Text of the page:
Eating wild, foraged mushrooms can result in liver failure or death as misidentification is common
Foraging and eating wild mushrooms can result in liver failure and even death because mistaking toxic mushrooms for edible varieties is common, illustrates a case published in CMAJ (Canadian Medical Association Journal)
"Distinguishing safe from harmful mushrooms is a challenge even for mycologists," writes Dr. Adina Weinerman, Division of General Internal Medicine, Sunnybrook Health Sciences Centre, Toronto, Ontario, with coauthors.
The case focuses on a previously healthy 52-year-old immigrant woman of Asian descent who had foraged for wild mushrooms in a local park with her husband, who had foraging experience in his native land. The woman presented with severe abdominal pain and gastrointestinal distress, and eventually required a liver transplant. She had brought samples of the mushrooms—the toxic species Aminata bisporigera—she had eaten.
People with poisoning from toxic mushrooms go through three phases. Gastrointestinal symptoms including pain, nausea, vomiting and diarrhea (within 6-24 hours after ingestion), is followed by a false "recovery" period in which the patient appears to improve. The authors caution that this temporary phase can result in premature discharge from hospital or emergency department. In the final phase, occurring 48 hours after ingestion, the patient's liver begins to fail, leading to multiorgan failure and potentially death.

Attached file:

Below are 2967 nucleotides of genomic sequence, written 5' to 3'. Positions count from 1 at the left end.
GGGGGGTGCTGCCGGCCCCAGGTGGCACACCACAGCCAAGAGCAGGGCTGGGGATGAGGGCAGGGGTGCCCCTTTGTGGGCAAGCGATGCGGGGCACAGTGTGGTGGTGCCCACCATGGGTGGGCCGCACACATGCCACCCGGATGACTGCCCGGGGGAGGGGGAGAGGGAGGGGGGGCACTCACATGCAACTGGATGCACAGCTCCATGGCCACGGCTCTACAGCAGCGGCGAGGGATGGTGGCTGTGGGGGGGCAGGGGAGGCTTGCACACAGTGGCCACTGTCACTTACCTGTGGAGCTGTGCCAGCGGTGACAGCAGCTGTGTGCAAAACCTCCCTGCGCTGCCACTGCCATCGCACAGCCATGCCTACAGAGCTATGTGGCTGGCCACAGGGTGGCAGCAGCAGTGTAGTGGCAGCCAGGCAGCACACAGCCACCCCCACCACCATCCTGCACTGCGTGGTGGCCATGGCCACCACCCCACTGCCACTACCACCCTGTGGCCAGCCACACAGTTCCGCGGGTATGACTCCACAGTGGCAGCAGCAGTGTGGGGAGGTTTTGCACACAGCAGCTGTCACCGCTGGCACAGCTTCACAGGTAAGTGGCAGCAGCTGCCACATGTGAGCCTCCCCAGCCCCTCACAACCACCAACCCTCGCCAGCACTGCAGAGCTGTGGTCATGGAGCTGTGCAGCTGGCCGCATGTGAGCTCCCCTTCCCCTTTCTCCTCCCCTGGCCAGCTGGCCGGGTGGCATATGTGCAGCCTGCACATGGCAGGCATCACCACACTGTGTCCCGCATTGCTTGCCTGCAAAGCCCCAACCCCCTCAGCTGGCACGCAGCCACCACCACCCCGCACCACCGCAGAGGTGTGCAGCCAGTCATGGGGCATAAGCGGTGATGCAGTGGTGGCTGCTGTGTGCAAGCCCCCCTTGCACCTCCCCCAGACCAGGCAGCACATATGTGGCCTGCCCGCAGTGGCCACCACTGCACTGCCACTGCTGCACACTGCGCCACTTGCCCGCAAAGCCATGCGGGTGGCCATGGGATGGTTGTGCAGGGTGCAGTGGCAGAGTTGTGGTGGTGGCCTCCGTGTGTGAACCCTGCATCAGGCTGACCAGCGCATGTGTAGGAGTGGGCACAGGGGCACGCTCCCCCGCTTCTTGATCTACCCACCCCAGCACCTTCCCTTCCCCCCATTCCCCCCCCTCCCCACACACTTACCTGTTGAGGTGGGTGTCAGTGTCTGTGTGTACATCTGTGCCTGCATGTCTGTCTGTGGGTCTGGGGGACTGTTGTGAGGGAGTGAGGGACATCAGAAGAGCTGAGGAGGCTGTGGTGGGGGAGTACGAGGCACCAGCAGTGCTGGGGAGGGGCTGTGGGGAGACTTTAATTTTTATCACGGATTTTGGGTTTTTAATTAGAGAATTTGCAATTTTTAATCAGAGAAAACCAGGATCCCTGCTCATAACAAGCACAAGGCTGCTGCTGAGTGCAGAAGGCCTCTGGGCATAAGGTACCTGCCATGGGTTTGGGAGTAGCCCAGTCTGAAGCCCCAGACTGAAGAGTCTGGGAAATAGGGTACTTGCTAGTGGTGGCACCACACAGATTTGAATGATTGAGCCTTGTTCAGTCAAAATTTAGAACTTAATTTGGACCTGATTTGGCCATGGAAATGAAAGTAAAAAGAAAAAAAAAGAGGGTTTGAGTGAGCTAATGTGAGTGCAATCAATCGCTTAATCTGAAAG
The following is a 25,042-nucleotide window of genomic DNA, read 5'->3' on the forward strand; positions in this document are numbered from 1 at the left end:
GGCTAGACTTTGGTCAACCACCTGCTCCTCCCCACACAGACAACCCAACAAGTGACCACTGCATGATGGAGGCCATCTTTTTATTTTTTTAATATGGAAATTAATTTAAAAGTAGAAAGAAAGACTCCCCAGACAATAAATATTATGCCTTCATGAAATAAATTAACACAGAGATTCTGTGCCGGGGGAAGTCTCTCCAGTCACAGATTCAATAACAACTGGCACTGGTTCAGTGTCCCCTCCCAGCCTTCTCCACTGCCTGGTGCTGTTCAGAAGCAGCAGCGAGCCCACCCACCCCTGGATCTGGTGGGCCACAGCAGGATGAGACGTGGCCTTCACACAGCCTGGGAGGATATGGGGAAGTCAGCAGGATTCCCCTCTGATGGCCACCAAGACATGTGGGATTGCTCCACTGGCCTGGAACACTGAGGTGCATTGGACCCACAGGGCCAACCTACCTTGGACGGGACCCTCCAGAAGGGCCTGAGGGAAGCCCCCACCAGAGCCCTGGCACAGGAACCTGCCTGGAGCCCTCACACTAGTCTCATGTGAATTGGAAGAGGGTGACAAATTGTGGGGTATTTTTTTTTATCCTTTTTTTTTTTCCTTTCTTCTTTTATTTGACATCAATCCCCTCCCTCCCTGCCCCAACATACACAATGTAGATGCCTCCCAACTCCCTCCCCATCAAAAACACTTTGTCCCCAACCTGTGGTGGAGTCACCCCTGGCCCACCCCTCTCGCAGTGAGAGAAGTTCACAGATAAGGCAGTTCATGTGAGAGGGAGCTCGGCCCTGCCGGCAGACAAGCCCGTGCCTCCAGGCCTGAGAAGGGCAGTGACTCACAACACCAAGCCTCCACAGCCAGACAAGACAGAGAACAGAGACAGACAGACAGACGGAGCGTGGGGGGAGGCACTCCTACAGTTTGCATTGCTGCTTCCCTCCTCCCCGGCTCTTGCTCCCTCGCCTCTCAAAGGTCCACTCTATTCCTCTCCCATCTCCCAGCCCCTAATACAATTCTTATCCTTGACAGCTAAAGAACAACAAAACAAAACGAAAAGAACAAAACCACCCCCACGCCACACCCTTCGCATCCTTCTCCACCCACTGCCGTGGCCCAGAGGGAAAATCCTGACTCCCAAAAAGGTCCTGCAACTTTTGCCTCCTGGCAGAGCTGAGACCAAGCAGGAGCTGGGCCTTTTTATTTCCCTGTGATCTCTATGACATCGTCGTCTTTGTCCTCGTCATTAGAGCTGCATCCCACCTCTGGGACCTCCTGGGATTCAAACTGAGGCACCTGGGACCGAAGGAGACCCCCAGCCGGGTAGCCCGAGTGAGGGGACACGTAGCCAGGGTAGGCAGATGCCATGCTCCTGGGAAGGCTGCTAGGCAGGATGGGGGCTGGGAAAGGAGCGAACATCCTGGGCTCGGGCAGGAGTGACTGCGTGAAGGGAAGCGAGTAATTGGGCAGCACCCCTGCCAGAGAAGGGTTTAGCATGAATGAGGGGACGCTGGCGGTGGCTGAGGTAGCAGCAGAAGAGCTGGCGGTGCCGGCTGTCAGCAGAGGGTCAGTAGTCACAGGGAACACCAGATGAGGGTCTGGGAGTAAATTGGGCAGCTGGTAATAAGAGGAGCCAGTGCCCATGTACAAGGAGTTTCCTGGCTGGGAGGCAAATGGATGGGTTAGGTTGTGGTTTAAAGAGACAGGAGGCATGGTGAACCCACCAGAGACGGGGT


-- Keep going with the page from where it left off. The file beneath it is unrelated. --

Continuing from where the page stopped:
There is no antidote for mushroom toxicity. Physicians caring for patients with this condition should provide aggressive care to combat symptoms, monitor liver function, consult a poison control centre for additional treatments and investigate liver organ donation in case of liver failure. Although charcoal can absorb the toxin, the delayed development of symptoms and presentation to an emergency department limits its efficacy because it needs to be administered promptly.
Foraging is becoming increasingly popular, and people need to be aware of the associated risks of misidentifying mushrooms. Mushrooms of the Amanita genus, which includes over 600 types, cause most deaths from mushroom poisoning.
"Patients should be counselled that poisonous and edible mushrooms can be very similar in appearance and that wild mushrooms of uncertain identity should not be eaten. This information is especially important for immigrants who might mistake local poisonous mushrooms for familiar edible species from their native land," conclude the authors.
They recommend that public health authorities be informed in case of poisoning so that they can locate the source of toxic mushrooms to prevent further cases of poisoning.
More information: CMAJ www.cmaj.ca/lookup/doi/10.1503/cmaj.150080